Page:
The death of Jose Carlos Pérez in February had relieved Hierro of a key ally. Perez had worked at the club for over 30 years, had gained the confidence of Al Thani, and was instrumental in the hiring of Hierro, Fernandez and Pellegrini. He acted as an important go-between, negotiating with Al Thani and vice-president Adbullah Ghubn on Hierro’s behalf. Without his mediation, Hierro was unable to get clear decisions from the owners and grew frustrated with the financial impediments to his work brought about by the non-payment of transfer fees and IVA. The discontent voiced by players due to unpaid wages also grated.
Malaga’s debt to the tax office, other clubs and their players were mooted to sit at anywhere from €20-€90M. There were suggestions the club could be stripped of their Champions League place or even relegated if certain debts were not serviced before the 31st July. Four players – later confirmed to be Cazorla, Mathijsen, Rondon and Ruud van Nistelrooy – complained to the players’ union about non-receipt of wages.
The owners released a statement in which they spoke of the need to cut costs and bring the club in line with UEFA’s financial fair play regulations. Al Thani had earlier launched an attack against the Spanish football authorities via Twitter, denouncing the inequality of television deals. There were also reports in the local press that he was facing difficulties obtaining planning permission for his redevelopment of the Marbella port area. It was subsequently announced that he had put the club up for sale and was actively seeking buyers.
Fernandez was released from his contract, although protracted negotiations over severance pay mean that he is still technically in office, while Mathijsen joined Feyenoord for an undisclosed fee. The quick-fire sales of Cazorla and Rondon brought in somewhere in the region of €25M, allowing the club to reduce their €18M debt to the Spanish tax office and service their debts to Osasuna and Villarreal, resulting in the lifting of their transfer ban. Midfielder Ignacio Camacho confirmed that the board had paid a third of the money the squad were due in outstanding wages, as had been agreed.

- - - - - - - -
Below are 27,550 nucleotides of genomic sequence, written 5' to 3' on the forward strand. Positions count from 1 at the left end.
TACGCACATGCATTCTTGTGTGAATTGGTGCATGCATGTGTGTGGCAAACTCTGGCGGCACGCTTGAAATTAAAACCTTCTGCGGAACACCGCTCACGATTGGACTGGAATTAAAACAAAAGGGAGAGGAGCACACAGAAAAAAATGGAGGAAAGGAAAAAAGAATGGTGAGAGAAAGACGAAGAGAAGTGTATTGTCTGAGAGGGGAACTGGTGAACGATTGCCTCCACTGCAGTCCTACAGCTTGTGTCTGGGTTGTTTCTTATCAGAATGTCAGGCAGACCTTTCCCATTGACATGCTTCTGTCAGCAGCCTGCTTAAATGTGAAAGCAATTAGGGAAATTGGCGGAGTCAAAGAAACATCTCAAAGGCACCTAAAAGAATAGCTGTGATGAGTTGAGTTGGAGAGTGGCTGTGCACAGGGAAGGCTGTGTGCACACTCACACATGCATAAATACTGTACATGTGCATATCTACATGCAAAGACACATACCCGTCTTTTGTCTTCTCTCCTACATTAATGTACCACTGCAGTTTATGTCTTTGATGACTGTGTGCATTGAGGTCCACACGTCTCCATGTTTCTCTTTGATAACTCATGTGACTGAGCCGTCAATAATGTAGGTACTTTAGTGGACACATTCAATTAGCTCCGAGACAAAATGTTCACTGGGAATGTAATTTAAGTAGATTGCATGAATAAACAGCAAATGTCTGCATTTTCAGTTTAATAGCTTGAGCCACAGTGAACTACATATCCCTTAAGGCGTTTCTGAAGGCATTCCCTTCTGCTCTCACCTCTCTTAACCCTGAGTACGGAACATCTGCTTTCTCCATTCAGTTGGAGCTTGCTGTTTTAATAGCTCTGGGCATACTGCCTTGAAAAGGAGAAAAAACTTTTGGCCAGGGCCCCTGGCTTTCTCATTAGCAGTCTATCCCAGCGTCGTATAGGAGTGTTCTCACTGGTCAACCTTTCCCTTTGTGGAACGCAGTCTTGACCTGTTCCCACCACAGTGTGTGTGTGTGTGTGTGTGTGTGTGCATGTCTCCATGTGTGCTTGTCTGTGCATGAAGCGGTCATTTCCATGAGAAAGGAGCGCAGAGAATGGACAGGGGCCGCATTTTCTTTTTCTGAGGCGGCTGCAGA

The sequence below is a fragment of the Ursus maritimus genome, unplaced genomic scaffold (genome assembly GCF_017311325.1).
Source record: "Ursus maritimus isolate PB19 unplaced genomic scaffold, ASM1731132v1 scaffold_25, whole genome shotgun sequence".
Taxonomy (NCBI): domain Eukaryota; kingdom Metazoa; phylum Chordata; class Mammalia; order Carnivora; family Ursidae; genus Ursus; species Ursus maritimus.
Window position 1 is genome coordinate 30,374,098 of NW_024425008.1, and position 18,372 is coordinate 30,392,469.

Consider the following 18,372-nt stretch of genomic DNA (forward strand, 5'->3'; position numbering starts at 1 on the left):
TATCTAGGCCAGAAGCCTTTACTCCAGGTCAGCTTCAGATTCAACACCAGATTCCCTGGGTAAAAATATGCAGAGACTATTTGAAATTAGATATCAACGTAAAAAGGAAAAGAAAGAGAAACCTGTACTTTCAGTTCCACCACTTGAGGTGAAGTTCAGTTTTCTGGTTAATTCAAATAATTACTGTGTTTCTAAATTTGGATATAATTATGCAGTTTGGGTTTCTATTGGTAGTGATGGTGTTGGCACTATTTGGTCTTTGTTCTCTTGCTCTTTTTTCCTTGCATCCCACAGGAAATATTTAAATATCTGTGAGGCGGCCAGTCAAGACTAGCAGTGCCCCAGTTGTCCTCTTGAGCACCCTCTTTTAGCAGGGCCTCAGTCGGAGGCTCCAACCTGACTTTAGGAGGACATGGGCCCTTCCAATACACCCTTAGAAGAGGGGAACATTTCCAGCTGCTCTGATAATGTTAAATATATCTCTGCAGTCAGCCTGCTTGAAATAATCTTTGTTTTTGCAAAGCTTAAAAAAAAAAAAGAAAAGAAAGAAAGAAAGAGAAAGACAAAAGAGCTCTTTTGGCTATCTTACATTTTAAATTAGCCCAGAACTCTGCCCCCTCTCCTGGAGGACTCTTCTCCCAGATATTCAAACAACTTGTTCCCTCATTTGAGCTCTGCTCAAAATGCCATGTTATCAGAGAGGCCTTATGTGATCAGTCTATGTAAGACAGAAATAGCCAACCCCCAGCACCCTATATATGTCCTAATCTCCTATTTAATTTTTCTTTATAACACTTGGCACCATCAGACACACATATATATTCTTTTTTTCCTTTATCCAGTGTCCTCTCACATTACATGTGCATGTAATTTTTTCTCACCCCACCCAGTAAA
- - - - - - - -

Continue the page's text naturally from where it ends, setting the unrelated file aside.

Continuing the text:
It appears, then, that a degree of stability has now been reached, but that has not stopped other clubs circling in the hope of picking up bargains. The likes of Eliseu, Enzo Maresca, Monreal and Toulalan have all been linked with pastures new, while of most concern to Malaga supporters will be speculation surrounding the future of supremely talented Spain Under-21 international Isco, only 20 but already a key player whose importance has been further increased by the departure of Cazorla. Head of Communications, Victor Varela, has stated that the club are not actively looking to sell any of their remaining key players, especially not Isco, but that could very much hinge on the result of the now all-important Champions League qualifier against Panathinaikos.
Qualification for the group stage would surely lessen the need for additional financial cuts, allow Malaga to play out the upcoming season with their current squad and make them a more attractive proposal to potential buyers. A failure to do so could, however, invoke another fire sale, decimating further a first-team squad into which four B team players were drafted to make up the numbers for the qualifying tie.
By late evening on the 28th August, Spanish football should have a much better picture of Malaga’s realistic hopes for the season ahead. What is certain is that the idea of them supplanting Barcelona and Real Madrid at the head of La Liga is now little more than quaint pipe-dream.